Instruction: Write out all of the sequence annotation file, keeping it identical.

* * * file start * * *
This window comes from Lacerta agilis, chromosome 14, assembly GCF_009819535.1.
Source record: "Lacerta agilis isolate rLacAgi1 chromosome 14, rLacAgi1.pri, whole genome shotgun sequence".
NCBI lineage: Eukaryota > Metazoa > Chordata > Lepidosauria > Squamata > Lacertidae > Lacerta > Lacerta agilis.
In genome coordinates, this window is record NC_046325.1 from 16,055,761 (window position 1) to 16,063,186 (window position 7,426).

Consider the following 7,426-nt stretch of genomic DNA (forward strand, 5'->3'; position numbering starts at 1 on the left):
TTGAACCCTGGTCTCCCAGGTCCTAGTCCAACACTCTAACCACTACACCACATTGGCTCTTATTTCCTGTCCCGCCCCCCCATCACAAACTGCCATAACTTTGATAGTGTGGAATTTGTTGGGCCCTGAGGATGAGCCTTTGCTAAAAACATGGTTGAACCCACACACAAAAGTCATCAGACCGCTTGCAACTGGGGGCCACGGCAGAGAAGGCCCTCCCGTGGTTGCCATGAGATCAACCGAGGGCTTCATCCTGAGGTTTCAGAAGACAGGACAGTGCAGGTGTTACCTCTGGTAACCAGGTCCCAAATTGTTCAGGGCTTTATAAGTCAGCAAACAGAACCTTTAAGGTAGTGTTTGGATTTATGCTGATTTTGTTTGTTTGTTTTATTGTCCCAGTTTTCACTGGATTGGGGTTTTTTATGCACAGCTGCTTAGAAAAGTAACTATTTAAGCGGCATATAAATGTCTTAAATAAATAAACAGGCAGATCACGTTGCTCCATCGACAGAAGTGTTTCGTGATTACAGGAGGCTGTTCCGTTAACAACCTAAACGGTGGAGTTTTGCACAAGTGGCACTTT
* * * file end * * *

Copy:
This window comes from Lacerta agilis, chromosome 14, assembly GCF_009819535.1.
Source record: "Lacerta agilis isolate rLacAgi1 chromosome 14, rLacAgi1.pri, whole genome shotgun sequence".
NCBI lineage: Eukaryota > Metazoa > Chordata > Lepidosauria > Squamata > Lacertidae > Lacerta > Lacerta agilis.
In genome coordinates, this window is record NC_046325.1 from 16,055,761 (window position 1) to 16,063,186 (window position 7,426).

Consider the following 7,426-nt stretch of genomic DNA (forward strand, 5'->3'; position numbering starts at 1 on the left):
TTGAACCCTGGTCTCCCAGGTCCTAGTCCAACACTCTAACCACTACACCACATTGGCTCTTATTTCCTGTCCCGCCCCCCCATCACAAACTGCCATAACTTTGATAGTGTGGAATTTGTTGGGCCCTGAGGATGAGCCTTTGCTAAAAACATGGTTGAACCCACACACAAAAGTCATCAGACCGCTTGCAACTGGGGGCCACGGCAGAGAAGGCCCTCCCGTGGTTGCCATGAGATCAACCGAGGGCTTCATCCTGAGGTTTCAGAAGACAGGACAGTGCAGGTGTTACCTCTGGTAACCAGGTCCCAAATTGTTCAGGGCTTTATAAGTCAGCAAACAGAACCTTTAAGGTAGTGTTTGGATTTATGCTGATTTTGTTTGTTTGTTTTATTGTCCCAGTTTTCACTGGATTGGGGTTTTTTATGCACAGCTGCTTAGAAAAGTAACTATTTAAGCGGCATATAAATGTCTTAAATAAATAAACAGGCAGATCACGTTGCTCCATCGACAGAAGTGTTTCGTGATTACAGGAGGCTGTTCCGTTAACAACCTAAACGGTGGAGTTTTGCACAAGTGGCACTTT